A number of years ago, when I lived at home and had access to television (oh, the things you take for granted!) I used to watch a British show called How to Look Good Naked. A self conscious woman (typically one who was disheveled and encased in horrendous, baggy clothing) would be put through a series of challenges, all designed to convince her that her body was beautiful, attractive and sexy – and that so was she! The show would culminate with the woman strutting down a catwalk in only her underwear – a testament to her newfound confidence and acceptance of her body. I loved it!

The host of the show was a stylist named Gok, who would help the woman select strategic wardrobe pieces – items that tucked, concealed, supported or disguised whichever body parts induced insecurity. Gok loved the clothes, but you knew that he loved the women more. In fact, he played the token “gay best friend” that every woman needs – supportive, hilarious, and committed to the idea that beauty comes in every size.

I’ve just finished reading Gok’s autobiography, Through Thick and Thin, and I really enjoyed it. Frankly, it’s a beach read. There’s nothing in here that’s profound or intellectually rigorous. Rather, it’s a nice light read for people who watched and loved the show, or for people who might be interested in how to break into the styling business.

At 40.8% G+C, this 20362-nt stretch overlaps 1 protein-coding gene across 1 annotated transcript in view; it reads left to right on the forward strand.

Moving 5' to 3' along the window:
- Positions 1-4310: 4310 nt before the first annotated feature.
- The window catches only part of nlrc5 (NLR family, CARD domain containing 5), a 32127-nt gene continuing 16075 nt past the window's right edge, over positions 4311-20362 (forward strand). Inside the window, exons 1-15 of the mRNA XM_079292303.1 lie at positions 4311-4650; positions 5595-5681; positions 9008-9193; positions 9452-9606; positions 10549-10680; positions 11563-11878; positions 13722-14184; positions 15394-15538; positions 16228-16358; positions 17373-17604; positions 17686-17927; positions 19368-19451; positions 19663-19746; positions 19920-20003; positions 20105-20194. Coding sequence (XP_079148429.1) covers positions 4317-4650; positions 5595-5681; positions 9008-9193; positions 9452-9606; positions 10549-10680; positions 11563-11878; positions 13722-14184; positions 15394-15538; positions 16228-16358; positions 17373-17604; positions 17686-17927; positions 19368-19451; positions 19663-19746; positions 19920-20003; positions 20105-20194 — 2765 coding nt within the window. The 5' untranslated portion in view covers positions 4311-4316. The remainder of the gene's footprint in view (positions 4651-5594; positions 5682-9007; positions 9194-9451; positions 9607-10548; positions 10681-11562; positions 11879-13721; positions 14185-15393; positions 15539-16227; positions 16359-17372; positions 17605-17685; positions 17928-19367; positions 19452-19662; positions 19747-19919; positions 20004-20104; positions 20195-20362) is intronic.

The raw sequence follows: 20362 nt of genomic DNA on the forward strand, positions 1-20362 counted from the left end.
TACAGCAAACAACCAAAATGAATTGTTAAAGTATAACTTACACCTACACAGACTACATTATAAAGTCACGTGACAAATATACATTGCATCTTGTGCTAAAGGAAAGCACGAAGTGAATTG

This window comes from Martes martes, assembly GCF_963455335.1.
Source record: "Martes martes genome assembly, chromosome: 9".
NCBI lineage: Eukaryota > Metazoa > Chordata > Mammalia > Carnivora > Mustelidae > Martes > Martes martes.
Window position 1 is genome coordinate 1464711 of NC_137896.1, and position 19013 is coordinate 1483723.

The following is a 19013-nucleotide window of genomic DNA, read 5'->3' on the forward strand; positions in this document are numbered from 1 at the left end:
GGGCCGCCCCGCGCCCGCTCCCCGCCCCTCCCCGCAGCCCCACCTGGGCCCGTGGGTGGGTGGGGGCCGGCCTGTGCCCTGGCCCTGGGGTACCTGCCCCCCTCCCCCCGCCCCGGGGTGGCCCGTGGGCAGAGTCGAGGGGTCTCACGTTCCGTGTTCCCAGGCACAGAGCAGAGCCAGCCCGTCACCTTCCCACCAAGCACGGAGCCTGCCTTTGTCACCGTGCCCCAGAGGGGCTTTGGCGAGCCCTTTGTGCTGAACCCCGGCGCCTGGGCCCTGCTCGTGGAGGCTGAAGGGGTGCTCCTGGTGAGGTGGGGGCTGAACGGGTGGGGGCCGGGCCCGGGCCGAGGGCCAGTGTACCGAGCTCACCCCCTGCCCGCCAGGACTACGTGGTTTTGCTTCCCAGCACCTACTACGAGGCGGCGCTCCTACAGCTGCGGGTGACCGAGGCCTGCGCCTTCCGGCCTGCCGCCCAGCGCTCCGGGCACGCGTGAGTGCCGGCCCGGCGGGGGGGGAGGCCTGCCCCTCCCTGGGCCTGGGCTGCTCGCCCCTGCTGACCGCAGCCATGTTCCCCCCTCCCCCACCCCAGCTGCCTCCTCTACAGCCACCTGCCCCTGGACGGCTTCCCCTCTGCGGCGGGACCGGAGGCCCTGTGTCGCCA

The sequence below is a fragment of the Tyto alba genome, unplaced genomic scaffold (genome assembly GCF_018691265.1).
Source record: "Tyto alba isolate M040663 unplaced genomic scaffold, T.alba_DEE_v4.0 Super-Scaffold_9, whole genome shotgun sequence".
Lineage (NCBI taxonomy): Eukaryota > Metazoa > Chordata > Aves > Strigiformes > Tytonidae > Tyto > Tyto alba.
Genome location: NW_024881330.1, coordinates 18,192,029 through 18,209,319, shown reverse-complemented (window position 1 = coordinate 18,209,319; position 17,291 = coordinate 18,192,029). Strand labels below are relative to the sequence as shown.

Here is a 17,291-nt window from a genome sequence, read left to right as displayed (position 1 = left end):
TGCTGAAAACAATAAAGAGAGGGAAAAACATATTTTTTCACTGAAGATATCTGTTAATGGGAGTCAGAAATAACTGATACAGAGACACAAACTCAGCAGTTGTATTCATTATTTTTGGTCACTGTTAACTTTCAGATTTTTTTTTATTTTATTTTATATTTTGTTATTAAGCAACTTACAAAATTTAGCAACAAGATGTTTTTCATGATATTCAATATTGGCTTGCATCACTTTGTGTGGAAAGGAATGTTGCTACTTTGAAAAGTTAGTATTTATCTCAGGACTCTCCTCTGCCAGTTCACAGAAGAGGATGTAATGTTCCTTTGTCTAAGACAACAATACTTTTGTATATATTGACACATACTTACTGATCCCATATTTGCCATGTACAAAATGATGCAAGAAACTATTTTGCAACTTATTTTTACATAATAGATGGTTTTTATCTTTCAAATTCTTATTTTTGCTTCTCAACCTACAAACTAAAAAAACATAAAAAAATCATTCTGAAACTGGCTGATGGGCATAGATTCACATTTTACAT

Gok’s road to stardom wasn’t an easy one. He was obese and then anorexic; he worked several dissatisfying jobs before finding the one he loved, and he both made and lost friends along the way. Indeed, life wasn’t simple for a self-described “fat, gay Chinese kid”, yet Gok’s determination and the love of his family saw him though challenging times. This biography has an ultimately heartwarming tone.

Check it out if you need a nice, light read. Or if you’re interested in a career in fashion and styling. Or if you’re a fat, gay, Chinese kid. And especially if you’re struggling with body issues, and you just want to feel better.